Today in my class I had the lowest attendance of the semester and subject-matter-wise this might have been the most interesting stuff. I asked the students who did show up what's up. One student offered up the weather as explanation. I stared at him in disbelief. It was raining lightly early in the day but temperatures were in the mid 50s. Weather couldn't be the reason.
Other possible explanations include illness, my previous lecture was a bomb, and the schedule - this is the season for the second midterm of the semester. Mine is a week from Thursday. I'm going to assume that the last possibility is the most likely one.
In Econ, most if not all undergraduate courses are 3 credit hours. So a full load is 5 courses and some overachiever types might take six. I should also note that many students seem either to have double majors or are minoring in an area outside of Econ.
While midterms are typically not as long as finals (my midterm is 80 minutes while the final is 3 hours) and in many cases midterms are not comprehensive while the final is, there is nonetheless sever stress placed on the students during midterm season. To the extent that students skip their other classes while getting ready for a midterm in a particular class, this seems like there is more stress than is good for them.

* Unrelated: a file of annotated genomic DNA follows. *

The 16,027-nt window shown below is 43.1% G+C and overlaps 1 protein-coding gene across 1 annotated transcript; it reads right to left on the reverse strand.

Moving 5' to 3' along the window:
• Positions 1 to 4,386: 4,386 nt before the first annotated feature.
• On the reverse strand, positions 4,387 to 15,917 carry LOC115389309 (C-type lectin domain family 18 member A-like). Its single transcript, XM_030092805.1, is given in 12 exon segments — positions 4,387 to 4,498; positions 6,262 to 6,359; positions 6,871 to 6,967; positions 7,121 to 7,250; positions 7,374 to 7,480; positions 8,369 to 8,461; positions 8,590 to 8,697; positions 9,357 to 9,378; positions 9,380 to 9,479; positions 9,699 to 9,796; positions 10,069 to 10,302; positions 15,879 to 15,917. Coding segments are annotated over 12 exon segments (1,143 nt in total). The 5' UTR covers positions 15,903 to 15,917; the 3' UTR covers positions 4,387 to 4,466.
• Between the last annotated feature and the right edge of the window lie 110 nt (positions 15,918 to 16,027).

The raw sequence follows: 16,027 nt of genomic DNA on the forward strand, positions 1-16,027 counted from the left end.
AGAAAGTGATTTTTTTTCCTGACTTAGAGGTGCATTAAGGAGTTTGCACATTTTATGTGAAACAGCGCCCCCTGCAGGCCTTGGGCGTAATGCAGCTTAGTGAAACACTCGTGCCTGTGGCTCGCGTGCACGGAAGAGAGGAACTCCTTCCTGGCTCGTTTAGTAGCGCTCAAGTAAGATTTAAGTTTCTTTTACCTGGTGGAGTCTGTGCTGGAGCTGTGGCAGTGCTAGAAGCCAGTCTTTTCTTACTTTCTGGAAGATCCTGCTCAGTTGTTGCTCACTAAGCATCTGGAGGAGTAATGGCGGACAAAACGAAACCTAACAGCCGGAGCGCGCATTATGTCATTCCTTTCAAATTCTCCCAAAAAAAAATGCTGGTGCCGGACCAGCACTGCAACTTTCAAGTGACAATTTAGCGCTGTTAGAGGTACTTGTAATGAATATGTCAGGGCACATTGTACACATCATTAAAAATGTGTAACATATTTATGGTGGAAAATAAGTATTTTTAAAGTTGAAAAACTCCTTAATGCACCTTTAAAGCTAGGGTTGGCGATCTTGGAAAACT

What can be done to reduce this stress level? The obvious answer is that students should take fewer courses at any one time. Here are two different ways that might be achieved.
Way one is to change courses from three credit hours to four, so four courses would be a full load. The fourth hour could be for small group work and/or office hours held in the actual classroom. Students earlier in the semester have told me that scheduling group work outside of class time is difficult. This would partially address that issue as well. I have no idea how how accrediting agencies would react to a suggestion like this, but I've got a vague recollection that when I was an undergraduate at Cornell a four-course load was the standard. It's the public universities that are chintzy on the credit hours awarded. Why?
Way two would be to divide the semester either in half or into thirds and have courses run only for those shorter periods - more intense bursts rather than long hauls. I know that the academic calendar is a kind of sacred cow, but by keeping a sense of the full semester there should be a way to do this that is not otherwise too disruptive. I do know that now there are some eight week courses, particularly in the second half of the semester, made available in part for students who have dropped a course or two, so they can get closer to carrying a full load. But it is not a standard practice. I'm suggesting it might be.
If college is supposed to be preparation for the world of work and one hidden lesson that students learn is to drop some balls so they can keep others in the air, it seems like a bad lesson to deliver. Better would be to assign them only as many balls that they can keep all of them going at once.